Your guess is as good as mine.... and mine will make no one happy so I'll keep it to myself.
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Old 07-14-2019, 11:37 AM
 
707 posts, read 154,557 times
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Quote:
Originally Posted by PamelaIamela View Post
Mesa Verde is mainly cliffside cave dwellings.
The indigenous people of North America prior to Columbus had no number system, no alphabet, no writing.. thus no written history, nether ovens nor knowledge of iron making, thus no metal tools to enable farming on a scale large enough to support permanent towns, few if any domesticated animals, no timekeeping beside 'moons', no significant stringed instruments or musical notation, very basic communal/tribal civic organization, no seaworthy vessels .. and last but most importantly NO WHEEL!

They were primitive people of the stone age, i.e. cavemen or hunter/gatherer nomads primarily.
They had nothing remotely close to a civilization as the word is generally understood today.
The Incas and Aztecs were only slightly more advanced.

Why?
Your guess is as good as mine.... and mine will make no one happy so I'll keep it to myself.
This is silly.

Mesa Verde does not mainly consist of caves.

Native Americans immediately pre-Columbian were nowhere close to being 'cavemen'. Agriculture was widespread in North America, even north of the Rio Grande (you seem to differentiate between Mesoamerica and North America, but the former is merely a subset of the latter). The Three Sisters, for example (beans, squash, corn) were established crops in Virginia by the year 900.

The base-10 number system was in wide use among pre-Columbian Native Americans. Base-20s systems were not uncommon. Base-16 and base-5 systems are also documented. A lack of a base- system was the exception rather than the rule. Basic arithmetic was understood, and representation of certain numbers was often expressed in terms of multiplication. Mesoamerican mathematics were even more advanced, and the Aztecs (among others) possessed complex calendars. The Mayans and Olmecs possessed numerals, as did some others. The Mayans even had a symbol representing zero.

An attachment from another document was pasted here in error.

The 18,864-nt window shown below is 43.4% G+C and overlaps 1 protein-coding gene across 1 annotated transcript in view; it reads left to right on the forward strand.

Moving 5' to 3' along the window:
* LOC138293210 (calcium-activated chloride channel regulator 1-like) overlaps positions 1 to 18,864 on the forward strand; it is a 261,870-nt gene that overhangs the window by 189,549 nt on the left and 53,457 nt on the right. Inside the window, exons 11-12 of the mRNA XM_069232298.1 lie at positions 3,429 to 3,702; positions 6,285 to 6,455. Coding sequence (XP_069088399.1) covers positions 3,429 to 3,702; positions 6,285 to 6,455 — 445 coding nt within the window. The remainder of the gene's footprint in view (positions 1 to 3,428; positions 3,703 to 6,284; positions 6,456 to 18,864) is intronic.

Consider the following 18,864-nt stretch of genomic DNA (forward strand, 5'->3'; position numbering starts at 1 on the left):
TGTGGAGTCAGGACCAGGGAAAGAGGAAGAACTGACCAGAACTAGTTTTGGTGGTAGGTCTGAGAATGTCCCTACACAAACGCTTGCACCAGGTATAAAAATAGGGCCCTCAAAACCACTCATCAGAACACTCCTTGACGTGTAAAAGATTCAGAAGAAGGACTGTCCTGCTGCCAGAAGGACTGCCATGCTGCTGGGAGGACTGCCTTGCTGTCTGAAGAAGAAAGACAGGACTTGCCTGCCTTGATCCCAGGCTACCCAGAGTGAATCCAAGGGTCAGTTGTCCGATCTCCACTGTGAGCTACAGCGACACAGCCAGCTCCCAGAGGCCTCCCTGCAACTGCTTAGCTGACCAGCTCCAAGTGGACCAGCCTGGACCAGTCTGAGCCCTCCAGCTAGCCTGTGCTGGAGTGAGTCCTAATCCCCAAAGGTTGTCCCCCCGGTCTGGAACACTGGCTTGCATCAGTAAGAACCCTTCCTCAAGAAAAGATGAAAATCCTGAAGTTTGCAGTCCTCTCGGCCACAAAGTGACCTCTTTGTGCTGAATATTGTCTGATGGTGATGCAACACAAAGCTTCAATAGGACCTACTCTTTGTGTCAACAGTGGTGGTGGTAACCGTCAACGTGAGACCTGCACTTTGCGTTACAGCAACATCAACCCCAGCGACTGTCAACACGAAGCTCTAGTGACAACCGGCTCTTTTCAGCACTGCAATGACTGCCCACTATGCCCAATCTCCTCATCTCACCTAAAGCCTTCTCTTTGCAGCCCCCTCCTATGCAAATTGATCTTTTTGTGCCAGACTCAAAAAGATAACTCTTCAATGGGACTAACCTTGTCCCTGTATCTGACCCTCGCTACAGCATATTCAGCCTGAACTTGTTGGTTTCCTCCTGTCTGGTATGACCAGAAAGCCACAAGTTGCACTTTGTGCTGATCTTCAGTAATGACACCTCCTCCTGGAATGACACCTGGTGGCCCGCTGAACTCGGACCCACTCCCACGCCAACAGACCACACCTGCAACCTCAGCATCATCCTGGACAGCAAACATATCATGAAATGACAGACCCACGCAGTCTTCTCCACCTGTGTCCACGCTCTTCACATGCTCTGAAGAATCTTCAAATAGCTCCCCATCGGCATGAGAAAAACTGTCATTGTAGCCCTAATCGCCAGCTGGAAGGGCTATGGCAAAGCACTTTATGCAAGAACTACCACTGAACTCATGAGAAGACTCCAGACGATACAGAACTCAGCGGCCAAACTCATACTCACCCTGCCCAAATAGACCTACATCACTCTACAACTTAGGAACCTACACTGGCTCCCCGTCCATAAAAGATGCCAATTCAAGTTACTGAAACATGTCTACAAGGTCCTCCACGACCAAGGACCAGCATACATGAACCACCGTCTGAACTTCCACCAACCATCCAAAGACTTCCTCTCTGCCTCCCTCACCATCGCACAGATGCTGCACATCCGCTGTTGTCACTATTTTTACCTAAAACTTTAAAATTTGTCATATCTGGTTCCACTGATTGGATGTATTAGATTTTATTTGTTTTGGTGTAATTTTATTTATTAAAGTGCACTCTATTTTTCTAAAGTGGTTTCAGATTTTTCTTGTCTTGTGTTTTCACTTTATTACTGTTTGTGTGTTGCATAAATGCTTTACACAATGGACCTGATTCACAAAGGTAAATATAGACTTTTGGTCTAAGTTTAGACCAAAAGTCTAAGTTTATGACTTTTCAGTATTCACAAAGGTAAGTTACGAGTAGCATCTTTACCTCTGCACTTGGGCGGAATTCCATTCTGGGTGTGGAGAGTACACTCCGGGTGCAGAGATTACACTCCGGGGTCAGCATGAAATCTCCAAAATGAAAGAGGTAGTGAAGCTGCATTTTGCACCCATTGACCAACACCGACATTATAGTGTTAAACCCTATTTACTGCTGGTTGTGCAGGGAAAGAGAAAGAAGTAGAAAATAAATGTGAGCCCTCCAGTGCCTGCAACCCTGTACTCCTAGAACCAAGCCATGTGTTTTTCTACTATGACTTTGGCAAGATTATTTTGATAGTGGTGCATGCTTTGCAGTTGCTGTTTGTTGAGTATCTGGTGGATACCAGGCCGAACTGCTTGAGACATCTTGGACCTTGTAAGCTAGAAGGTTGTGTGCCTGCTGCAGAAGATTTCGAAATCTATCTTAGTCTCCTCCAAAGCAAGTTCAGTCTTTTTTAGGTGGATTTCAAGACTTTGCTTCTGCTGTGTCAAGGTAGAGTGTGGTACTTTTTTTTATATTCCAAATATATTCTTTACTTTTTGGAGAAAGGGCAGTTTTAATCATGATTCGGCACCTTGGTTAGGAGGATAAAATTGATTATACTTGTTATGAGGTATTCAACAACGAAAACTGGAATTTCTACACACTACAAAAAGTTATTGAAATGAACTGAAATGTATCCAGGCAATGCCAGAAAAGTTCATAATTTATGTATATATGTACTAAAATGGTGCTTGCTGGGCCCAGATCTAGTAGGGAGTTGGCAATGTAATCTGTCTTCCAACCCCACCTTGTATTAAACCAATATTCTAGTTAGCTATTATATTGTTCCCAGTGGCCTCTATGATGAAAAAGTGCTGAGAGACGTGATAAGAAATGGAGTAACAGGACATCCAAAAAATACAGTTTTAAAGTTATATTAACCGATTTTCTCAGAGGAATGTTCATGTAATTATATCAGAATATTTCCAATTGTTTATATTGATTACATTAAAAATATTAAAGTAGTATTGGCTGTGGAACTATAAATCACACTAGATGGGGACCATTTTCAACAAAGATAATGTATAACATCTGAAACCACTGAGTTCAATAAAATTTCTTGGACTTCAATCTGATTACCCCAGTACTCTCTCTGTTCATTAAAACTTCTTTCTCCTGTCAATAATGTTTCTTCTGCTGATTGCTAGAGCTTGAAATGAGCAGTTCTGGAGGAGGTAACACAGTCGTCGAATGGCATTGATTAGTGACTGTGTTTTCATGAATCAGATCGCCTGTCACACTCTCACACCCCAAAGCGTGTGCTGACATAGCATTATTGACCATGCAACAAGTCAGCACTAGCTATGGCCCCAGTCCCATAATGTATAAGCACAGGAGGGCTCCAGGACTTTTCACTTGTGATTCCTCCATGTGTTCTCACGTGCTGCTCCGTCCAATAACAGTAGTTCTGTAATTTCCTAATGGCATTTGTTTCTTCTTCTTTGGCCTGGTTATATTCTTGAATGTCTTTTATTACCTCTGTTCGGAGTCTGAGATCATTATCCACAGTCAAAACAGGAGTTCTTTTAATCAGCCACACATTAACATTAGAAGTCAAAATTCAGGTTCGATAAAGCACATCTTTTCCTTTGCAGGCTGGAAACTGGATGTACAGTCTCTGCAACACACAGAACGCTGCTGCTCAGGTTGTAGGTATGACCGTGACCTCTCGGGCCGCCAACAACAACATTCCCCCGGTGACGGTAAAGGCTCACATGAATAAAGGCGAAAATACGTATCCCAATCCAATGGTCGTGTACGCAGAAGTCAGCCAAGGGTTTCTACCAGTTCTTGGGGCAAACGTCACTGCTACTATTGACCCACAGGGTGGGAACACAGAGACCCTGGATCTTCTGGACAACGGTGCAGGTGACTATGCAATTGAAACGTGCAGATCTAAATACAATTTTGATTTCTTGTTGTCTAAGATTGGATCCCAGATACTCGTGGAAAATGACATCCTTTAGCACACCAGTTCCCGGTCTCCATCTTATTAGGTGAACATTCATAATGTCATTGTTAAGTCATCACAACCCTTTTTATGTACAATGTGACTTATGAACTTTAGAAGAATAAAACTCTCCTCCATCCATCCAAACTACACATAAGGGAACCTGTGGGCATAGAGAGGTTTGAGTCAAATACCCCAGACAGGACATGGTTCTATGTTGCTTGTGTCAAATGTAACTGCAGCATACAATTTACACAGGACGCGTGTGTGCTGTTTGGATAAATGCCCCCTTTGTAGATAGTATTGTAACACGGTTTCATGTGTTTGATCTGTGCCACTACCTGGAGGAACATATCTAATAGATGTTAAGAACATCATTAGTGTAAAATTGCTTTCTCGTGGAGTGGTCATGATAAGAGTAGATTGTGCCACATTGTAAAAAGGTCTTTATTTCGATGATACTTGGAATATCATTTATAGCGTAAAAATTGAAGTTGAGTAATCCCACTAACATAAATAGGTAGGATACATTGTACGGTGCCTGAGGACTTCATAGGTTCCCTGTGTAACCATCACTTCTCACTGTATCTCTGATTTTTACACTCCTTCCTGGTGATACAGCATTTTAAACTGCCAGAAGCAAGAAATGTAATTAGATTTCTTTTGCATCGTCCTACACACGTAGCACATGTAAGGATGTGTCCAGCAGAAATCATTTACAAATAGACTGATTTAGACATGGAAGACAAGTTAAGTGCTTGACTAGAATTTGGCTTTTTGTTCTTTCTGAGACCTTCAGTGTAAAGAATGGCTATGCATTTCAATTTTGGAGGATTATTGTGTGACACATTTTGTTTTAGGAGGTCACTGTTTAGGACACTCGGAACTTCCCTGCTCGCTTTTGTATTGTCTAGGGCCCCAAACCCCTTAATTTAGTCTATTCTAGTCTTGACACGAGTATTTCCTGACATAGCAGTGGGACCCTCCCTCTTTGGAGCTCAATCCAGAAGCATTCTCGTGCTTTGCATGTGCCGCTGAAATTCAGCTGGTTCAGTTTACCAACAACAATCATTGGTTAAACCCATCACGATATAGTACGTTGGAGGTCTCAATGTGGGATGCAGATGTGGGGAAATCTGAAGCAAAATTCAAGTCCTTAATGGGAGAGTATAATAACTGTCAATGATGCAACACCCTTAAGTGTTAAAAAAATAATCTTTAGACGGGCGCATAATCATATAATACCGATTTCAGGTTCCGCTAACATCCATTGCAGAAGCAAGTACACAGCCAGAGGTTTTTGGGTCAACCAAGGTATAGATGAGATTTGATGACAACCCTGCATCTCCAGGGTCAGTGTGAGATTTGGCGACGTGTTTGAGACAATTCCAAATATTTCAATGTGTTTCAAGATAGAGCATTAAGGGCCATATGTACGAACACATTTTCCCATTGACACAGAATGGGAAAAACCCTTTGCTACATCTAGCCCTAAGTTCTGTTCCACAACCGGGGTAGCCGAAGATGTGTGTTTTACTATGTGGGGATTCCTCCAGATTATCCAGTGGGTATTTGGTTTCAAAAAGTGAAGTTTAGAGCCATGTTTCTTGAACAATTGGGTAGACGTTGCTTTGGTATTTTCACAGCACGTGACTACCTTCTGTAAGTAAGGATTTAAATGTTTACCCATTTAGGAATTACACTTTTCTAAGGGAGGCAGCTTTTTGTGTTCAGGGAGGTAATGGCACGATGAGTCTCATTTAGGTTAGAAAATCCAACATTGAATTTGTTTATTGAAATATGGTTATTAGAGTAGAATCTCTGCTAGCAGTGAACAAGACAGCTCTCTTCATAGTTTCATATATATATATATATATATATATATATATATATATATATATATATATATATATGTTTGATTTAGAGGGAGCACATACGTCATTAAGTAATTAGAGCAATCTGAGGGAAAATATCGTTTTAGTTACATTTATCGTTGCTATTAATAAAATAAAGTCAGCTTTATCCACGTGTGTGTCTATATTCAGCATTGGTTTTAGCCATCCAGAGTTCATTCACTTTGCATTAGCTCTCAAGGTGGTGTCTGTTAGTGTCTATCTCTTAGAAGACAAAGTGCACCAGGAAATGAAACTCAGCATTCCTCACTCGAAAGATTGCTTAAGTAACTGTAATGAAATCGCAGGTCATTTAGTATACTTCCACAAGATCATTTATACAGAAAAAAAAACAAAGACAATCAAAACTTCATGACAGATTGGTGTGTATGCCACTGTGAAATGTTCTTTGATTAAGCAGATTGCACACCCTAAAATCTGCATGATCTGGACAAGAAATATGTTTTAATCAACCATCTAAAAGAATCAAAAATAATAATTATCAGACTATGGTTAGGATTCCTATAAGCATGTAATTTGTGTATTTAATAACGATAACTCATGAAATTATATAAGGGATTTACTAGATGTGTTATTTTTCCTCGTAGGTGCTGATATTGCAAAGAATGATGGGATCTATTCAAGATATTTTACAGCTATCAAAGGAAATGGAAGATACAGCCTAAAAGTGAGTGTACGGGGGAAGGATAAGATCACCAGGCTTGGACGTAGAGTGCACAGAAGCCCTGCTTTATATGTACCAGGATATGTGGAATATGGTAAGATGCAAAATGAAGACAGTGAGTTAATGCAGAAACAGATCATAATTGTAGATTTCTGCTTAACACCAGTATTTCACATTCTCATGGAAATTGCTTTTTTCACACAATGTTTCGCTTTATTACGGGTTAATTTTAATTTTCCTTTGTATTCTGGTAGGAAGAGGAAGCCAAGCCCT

And, yes, permanent towns (and some small cities) existed, even north of the Rio Grande.
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Old 07-14-2019, 11:51 AM
 
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I would guess colder weather and geography. More land and not many natural barriers. Nobody wanted to live too far beyond the coasts long term, much like today. Not sure why things would be different back then.
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Old 07-14-2019, 03:16 PM
 
1,212 posts, read 437,796 times
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Quote:
Originally Posted by 2x3x29x41 View Post
This is silly.

Mesa Verde does not mainly consist of caves.

Native Americans immediately pre-Columbian were nowhere close to being 'cavemen'. Agriculture was widespread in North America, even north of the Rio Grande (you seem to differentiate between Mesoamerica and North America, but the former is merely a subset of the latter). The Three Sisters, for example (beans, squash, corn) were established crops in Virginia by the year 900.

The base-10 number system was in wide use among pre-Columbian Native Americans. Base-20s systems were not uncommon. Base-16 and base-5 systems are also documented. A lack of a base- system was the exception rather than the rule. Basic arithmetic was understood, and representation of certain numbers was often expressed in terms of multiplication. Mesoamerican mathematics were even more advanced, and the Aztecs (among others) possessed complex calendars. The Mayans and Olmecs possessed numerals, as did some others. The Mayans even had a symbol representing zero.

And, yes, permanent towns (and some small cities) existed, even north of the Rio Grande.
I was not referring to the Aztecs or Mayans re numbers or calendars.
I have unearthed no evidence of large towns.. like with roads, buildings, etc. north of the Rio Grande. Where are their ruins? I'd love to visit them.

I have traveled the American SW extensively and I have passed thru places called Old Oraibi (est.circa 1100-1200), and more recent villages of Kykotsmovi, Polacca and Shungopavi on or around Second and Third Mesa,AZ. They consist mainly of shacks and a field of outhouses. Are these the 'cities' you refer to?
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Old 07-14-2019, 03:54 PM
 
985 posts, read 525,533 times
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Quote:
Originally Posted by PamelaIamela View Post
I was not referring to the Aztecs or Mayans re numbers or calendars.
I have unearthed no evidence of large towns.. like with roads, buildings, etc. north of the Rio Grande. Where are their ruins? I'd love to visit them.

I have traveled the American SW extensively and I have passed thru places called Old Oraibi (est.circa 1100-1200), and more recent villages of Kykotsmovi, Polacca and Shungopavi on or around Second and Third Mesa,AZ. They consist mainly of shacks and a field of outhouses. Are these the 'cities' you refer to?
Yeah... It's very clear that you are a tourist with no understanding of archaeology, no one cares about your ****ty road trip.